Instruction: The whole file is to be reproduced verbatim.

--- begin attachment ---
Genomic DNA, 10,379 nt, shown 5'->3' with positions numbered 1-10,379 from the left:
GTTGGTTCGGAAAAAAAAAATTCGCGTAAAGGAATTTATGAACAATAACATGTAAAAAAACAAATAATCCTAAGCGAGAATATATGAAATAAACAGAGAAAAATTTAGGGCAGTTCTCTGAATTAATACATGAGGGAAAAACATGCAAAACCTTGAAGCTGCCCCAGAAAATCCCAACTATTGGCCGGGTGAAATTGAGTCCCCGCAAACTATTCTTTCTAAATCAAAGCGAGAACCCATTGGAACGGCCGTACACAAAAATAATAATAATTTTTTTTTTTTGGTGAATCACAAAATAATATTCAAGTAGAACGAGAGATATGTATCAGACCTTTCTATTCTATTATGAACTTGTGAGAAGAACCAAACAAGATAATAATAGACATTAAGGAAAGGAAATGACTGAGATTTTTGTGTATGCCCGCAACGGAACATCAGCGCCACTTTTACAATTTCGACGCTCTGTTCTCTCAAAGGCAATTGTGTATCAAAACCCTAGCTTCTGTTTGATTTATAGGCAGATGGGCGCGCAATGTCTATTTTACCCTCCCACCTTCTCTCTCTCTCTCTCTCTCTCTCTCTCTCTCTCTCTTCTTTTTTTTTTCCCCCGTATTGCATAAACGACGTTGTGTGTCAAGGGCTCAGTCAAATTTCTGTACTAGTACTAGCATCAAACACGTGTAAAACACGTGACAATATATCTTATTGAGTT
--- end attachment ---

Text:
Genomic DNA, 10,379 nt, shown 5'->3' with positions numbered 1-10,379 from the left:
GTTGGTTCGGAAAAAAAAAATTCGCGTAAAGGAATTTATGAACAATAACATGTAAAAAAACAAATAATCCTAAGCGAGAATATATGAAATAAACAGAGAAAAATTTAGGGCAGTTCTCTGAATTAATACATGAGGGAAAAACATGCAAAACCTTGAAGCTGCCCCAGAAAATCCCAACTATTGGCCGGGTGAAATTGAGTCCCCGCAAACTATTCTTTCTAAATCAAAGCGAGAACCCATTGGAACGGCCGTACACAAAAATAATAATAATTTTTTTTTTTTGGTGAATCACAAAATAATATTCAAGTAGAACGAGAGATATGTATCAGACCTTTCTATTCTATTATGAACTTGTGAGAAGAACCAAACAAGATAATAATAGACATTAAGGAAAGGAAATGACTGAGATTTTTGTGTATGCCCGCAACGGAACATCAGCGCCACTTTTACAATTTCGACGCTCTGTTCTCTCAAAGGCAATTGTGTATCAAAACCCTAGCTTCTGTTTGATTTATAGGCAGATGGGCGCGCAATGTCTATTTTACCCTCCCACCTTCTCTCTCTCTCTCTCTCTCTCTCTCTCTCTCTCTCTTCTTTTTTTTTTCCCCCGTATTGCATAAACGACGTTGTGTGTCAAGGGCTCAGTCAAATTTCTGTACTAGTACTAGCATCAAACACGTGTAAAACACGTGACAATATATCTTATTGAGTT